Android experience

Initialize Widgets in Kotlin

This is how to initialize variables, outside of DataBinding. There’re 3 ways.

class MyClass : AppCompatActivity() {
	// worst. needs to be 'var', nullable and be initialized
	private var button: Button? = null
	// a bit better. stills need to be 'var' and later be initialized
	private lateinit var result: EditText
	// best. is 'val' a doesn't need to be initialized
	//	  	 it will be initialized when first used. it is thread-safe
	private val operation by lazy { findViewById<TextView>( }
	override fun onCreate(...) {
		button = findViewById<Button>(
		result = findViewById<EditText>(

Synthetic properties

From our class, when we know the activity that we’re gonna use, we type import*
This way we can use widgets just as any other properties without the need for findViewById().


An app is made up of activities, which can launch other activities to perform different tasks. These are normally launched when the user clicks a button or activates a menu option.

Android keeps track of which activities you’ve used, and when you tap the back button, it closes the current activity and displays the previous one on the screen.

Inflate a Layout

To inflate a layout just really means that Android takes our xml definition for the layout, then creates all the widgets that we’ve defined in it. It then positions it on screen, taking note of all the constraints, margins and other settings that we’ve defined.


They fix widgets in place. Without them, the widget willa appear on the top left corner when you run the app.

The best way is to constraint top elements to the edges of the app and constraint other widgets relatively to other widgets. This way they form groups and the general app layout doesn’t change when the screen size does.

Types of widget constraining

Wrap Content Causes the widget to become as wide or high as it needs to be. No more, no less.
Fixed You set the dp manually.
Match Constraints Expands the widget, as much as needed, to match the constraints.

Baseline Constraints

It’s possible to set a constraint to the baseline of text, on the widgets that support this to another widget. It needs to be manually activated.


They serve on how to centre a group of widgets. They’re not always appropiate.

We constrain chains to guidelines. Guidelines don’t always show when created, but if you search for them at the component tree, they’re there. Guidelines have properties just as other widgets but they don’t have height or width. A vertical guideline has 0 width and the height from their parent.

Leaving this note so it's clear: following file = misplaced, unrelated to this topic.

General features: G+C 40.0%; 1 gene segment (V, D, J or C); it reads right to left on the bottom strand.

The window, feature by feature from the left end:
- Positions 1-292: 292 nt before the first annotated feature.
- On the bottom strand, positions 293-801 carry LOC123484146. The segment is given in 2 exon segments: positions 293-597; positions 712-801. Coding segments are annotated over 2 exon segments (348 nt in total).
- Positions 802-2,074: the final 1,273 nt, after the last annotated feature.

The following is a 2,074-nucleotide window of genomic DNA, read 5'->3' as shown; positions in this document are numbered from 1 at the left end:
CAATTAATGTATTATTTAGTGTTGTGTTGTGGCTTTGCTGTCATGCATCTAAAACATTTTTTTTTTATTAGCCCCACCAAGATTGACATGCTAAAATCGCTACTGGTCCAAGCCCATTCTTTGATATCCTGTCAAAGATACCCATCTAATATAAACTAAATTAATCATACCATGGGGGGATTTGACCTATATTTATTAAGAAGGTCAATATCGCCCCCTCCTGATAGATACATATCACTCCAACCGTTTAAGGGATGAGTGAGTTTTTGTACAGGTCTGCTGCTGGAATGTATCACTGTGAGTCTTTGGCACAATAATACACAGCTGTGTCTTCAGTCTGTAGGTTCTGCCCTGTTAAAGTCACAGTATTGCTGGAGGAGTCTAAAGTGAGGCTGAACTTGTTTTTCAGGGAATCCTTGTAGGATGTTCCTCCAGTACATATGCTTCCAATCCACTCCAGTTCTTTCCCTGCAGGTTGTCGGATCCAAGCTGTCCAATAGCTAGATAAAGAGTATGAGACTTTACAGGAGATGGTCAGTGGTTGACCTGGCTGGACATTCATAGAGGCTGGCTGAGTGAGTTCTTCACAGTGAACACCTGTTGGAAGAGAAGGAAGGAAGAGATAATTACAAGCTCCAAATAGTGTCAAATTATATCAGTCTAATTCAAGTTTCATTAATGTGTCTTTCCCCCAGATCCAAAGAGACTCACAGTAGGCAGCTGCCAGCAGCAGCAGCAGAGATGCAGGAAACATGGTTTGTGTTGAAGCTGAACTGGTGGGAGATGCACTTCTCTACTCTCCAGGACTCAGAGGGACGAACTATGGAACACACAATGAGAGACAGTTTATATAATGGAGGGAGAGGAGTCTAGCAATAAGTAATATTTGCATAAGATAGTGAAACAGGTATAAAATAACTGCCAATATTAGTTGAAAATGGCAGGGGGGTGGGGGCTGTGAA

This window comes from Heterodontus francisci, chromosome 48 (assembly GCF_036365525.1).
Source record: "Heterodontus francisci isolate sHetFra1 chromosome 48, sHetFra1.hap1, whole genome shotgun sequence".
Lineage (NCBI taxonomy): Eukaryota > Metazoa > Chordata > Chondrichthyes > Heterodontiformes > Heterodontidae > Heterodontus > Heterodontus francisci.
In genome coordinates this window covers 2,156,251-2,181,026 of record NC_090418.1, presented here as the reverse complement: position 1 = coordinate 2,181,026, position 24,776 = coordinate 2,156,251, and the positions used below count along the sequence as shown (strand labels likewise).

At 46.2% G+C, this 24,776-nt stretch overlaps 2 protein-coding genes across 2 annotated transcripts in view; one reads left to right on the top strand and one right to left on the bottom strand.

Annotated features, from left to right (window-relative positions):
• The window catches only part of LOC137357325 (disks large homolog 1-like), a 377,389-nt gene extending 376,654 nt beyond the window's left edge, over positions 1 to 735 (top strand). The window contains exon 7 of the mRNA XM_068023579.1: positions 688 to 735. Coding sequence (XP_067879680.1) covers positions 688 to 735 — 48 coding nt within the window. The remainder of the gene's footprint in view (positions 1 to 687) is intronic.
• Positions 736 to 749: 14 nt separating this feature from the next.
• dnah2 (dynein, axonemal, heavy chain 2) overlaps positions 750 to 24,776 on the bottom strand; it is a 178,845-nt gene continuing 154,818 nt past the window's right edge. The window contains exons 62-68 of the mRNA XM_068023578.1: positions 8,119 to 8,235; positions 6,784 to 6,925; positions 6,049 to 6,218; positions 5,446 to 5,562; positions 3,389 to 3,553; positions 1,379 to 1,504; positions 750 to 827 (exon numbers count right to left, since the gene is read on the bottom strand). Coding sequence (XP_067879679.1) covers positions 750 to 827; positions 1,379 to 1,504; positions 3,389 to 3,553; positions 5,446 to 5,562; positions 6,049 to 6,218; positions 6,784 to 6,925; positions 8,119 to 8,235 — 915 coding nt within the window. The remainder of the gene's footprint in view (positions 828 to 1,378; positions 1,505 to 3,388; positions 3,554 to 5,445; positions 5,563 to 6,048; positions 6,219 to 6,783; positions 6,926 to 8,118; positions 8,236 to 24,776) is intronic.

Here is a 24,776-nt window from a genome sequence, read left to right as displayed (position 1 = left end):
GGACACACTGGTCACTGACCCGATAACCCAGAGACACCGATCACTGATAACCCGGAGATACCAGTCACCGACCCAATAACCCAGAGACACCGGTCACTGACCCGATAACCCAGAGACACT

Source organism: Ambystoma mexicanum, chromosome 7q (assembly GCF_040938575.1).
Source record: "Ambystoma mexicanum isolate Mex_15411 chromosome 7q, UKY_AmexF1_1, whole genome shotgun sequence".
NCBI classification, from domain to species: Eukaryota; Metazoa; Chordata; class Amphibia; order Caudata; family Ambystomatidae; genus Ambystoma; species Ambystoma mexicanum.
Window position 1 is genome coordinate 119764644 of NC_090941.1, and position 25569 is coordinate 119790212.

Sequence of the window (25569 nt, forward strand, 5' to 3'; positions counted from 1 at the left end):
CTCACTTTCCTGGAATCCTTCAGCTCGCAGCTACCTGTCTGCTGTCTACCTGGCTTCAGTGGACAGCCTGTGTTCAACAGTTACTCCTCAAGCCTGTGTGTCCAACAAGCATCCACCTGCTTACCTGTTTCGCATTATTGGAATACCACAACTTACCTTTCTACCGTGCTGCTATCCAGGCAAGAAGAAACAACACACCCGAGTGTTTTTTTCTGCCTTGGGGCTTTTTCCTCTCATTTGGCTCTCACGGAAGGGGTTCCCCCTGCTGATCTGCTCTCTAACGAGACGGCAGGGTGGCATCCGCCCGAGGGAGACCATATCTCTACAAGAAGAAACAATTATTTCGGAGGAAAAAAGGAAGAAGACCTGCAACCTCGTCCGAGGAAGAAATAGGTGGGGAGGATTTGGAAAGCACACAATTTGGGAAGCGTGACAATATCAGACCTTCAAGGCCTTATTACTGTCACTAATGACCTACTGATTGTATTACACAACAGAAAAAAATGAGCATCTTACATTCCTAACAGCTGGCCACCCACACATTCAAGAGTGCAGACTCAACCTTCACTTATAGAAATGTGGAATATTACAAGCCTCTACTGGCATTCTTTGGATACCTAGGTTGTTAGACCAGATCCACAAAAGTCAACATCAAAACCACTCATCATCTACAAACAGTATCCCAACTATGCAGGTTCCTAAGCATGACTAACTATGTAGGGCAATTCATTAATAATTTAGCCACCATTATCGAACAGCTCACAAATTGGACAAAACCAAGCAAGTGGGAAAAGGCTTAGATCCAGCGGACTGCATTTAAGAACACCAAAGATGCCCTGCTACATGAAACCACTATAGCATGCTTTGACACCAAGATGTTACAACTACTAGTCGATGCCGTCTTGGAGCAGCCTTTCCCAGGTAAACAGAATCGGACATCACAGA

You can use them to center elements. If you put a guideline just at the center of the screen, you can then attach elements to it and they’ll be centered at their half of the screen.


Bundle is an object that can be used to pass data around, within the Android framework.

When onCreate(savedInstanceState: Bundle?) method starts, it’s given a bundle containing all the data needed to restore it to the state it was in, when it was destroyed. When Android destroys the activity as a result of rotating the device or for a number of other reasons, the InstanceState of the activity is automatically saved before the activity is detroyed.

All of that is taken care of by the activity or AppCompactActivity classes, so because our MainActivity extends AppCompatActivity, we get the advantage of that behaviour.

The contents of the EditText are saved for us, because the contents of any editable widget form part of the activities InstanceState. This only applies to editable word widgets.

Save App State

The methods we need to Override to store state are onSaveInstanceState() and onRestoreInstanceState().

State can be restored in either onCreate() or onRestoreInstanceState() but it’d be a better idea to use the former, to keep things easier to understand.

override fun onSaveInstanceState(outState: Bundle?) {
	outState?.putString("MY_STRING", "oh no!")

override fun onRestoreInstanceState(savedInstanceState: Bundle) {
	val state: String = savedInstanceState.getString("MY_STRING")

Resources folder

Resources in this folder cannot have capital letters in them.

This is because Windows doesn’t make a difference between capital and normal letters for images. So this.jpg and This.jpg would be the same picture.


By default, an app has no permissions to anything at all. The first time we run an App, we have to give it the permissions it needs to run. After that first time, the App has to ask for permissions each time it’s run, but instead of the User, the Android system will answer with the granted permissions unless the user has revoked them.

Permissions are sepparated in normal vs dangerous permissions. For normal permissions, we just need to declare them at the manifest and Android will automatically given them to us. For dangerous permissions, we need the explicit confirmation from the user.